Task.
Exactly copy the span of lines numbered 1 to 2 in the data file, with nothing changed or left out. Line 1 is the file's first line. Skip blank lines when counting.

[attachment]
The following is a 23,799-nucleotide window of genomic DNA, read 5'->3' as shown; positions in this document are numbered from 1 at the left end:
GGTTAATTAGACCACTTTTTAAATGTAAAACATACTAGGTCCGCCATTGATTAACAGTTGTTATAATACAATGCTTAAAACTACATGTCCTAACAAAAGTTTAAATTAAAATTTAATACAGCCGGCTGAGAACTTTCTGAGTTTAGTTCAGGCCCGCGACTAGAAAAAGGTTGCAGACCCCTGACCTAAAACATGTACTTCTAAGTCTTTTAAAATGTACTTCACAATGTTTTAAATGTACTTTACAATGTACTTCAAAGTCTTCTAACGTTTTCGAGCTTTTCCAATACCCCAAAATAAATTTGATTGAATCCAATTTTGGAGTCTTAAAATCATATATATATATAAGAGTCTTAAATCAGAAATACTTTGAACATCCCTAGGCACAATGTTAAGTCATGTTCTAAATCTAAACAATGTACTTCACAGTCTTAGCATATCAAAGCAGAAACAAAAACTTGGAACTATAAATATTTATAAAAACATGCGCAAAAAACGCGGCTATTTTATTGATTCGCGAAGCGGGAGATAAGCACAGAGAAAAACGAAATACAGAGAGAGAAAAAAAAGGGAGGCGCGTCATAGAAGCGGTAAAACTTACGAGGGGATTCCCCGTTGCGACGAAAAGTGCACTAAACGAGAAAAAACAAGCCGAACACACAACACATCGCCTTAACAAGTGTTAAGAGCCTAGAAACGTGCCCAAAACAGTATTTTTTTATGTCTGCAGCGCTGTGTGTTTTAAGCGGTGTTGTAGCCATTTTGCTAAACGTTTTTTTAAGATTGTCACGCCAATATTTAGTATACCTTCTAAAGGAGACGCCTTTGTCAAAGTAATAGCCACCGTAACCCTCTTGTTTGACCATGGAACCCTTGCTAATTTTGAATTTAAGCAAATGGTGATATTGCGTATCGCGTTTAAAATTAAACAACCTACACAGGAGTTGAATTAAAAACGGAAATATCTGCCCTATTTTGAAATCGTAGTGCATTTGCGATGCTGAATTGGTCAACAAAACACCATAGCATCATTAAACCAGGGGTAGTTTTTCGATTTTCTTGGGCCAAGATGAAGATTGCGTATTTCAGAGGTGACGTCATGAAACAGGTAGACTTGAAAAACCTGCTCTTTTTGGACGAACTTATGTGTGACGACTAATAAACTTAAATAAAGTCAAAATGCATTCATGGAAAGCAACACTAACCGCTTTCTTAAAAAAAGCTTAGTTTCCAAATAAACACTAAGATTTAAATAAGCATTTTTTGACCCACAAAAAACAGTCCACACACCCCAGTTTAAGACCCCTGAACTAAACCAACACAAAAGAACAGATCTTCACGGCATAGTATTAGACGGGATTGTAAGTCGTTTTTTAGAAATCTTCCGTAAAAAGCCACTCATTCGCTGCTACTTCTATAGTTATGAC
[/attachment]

The following is a 23,799-nucleotide window of genomic DNA, read 5'->3' as shown; positions in this document are numbered from 1 at the left end:
GGTTAATTAGACCACTTTTTAAATGTAAAACATACTAGGTCCGCCATTGATTAACAGTTGTTATAATACAATGCTTAAAACTACATGTCCTAACAAAAGTTTAAATTAAAATTTAATACAGCCGGCTGAGAACTTTCTGAGTTTAGTTCAGGCCCGCGACTAGAAAAAGGTTGCAGACCCCTGACCTAAAACATGTACTTCTAAGTCTTTTAAAATGTACTTCACAATGTTTTAAATGTACTTTACAATGTACTTCAAAGTCTTCTAACGTTTTCGAGCTTTTCCAATACCCCAAAATAAATTTGATTGAATCCAATTTTGGAGTCTTAAAATCATATATATATATAAGAGTCTTAAATCAGAAATACTTTGAACATCCCTAGGCACAATGTTAAGTCATGTTCTAAATCTAAACAATGTACTTCACAGTCTTAGCATATCAAAGCAGAAACAAAAACTTGGAACTATAAATATTTATAAAAACATGCGCAAAAAACGCGGCTATTTTATTGATTCGCGAAGCGGGAGATAAGCACAGAGAAAAACGAAATACAGAGAGAGAAAAAAAAGGGAGGCGCGTCATAGAAGCGGTAAAACTTACGAGGGGATTCCCCGTTGCGACGAAAAGTGCACTAAACGAGAAAAAACAAGCCGAACACACAACACATCGCCTTAACAAGTGTTAAGAGCCTAGAAACGTGCCCAAAACAGTATTTTTTTATGTCTGCAGCGCTGTGTGTTTTAAGCGGTGTTGTAGCCATTTTGCTAAACGTTTTTTTAAGATTGTCACGCCAATATTTAGTATACCTTCTAAAGGAGACGCCTTTGTCAAAGTAATAGCCACCGTAACCCTCTTGTTTGACCATGGAACCCTTGCTAATTTTGAATTTAAGCAAATGGTGATATTGCGTATCGCGTTTAAAATTAAACAACCTACACAGGAGTTGAATTAAAAACGGAAATATCTGCCCTATTTTGAAATCGTAGTGCATTTGCGATGCTGAATTGGTCAACAAAACACCATAGCATCATTAAACCAGGGGTAGTTTTTCGATTTTCTTGGGCCAAGATGAAGATTGCGTATTTCAGAGGTGACGTCATGAAACAGGTAGACTTGAAAAACCTGCTCTTTTTGGACGAACTTATGTGTGACGACTAATAAACTTAAATAAAGTCAAAATGCATTCATGGAAAGCAACACTAACCGCTTTCTTAAAAAAAGCTTAGTTTCCAAATAAACACTAAGATTTAAATAAGCATTTTTTGACCCACAAAAAACAGTCCACACACCCCAGTTTAAGACCCCTGAACTAAACCAACACAAAAGAACAGATCTTCACGGCATAGTATTAGACGGGATTGTAAGTCGTTTTTTAGAAATCTTCCGTAAAAAGCCACTCATTCGCTGCTACTTCTATAGTTATGAC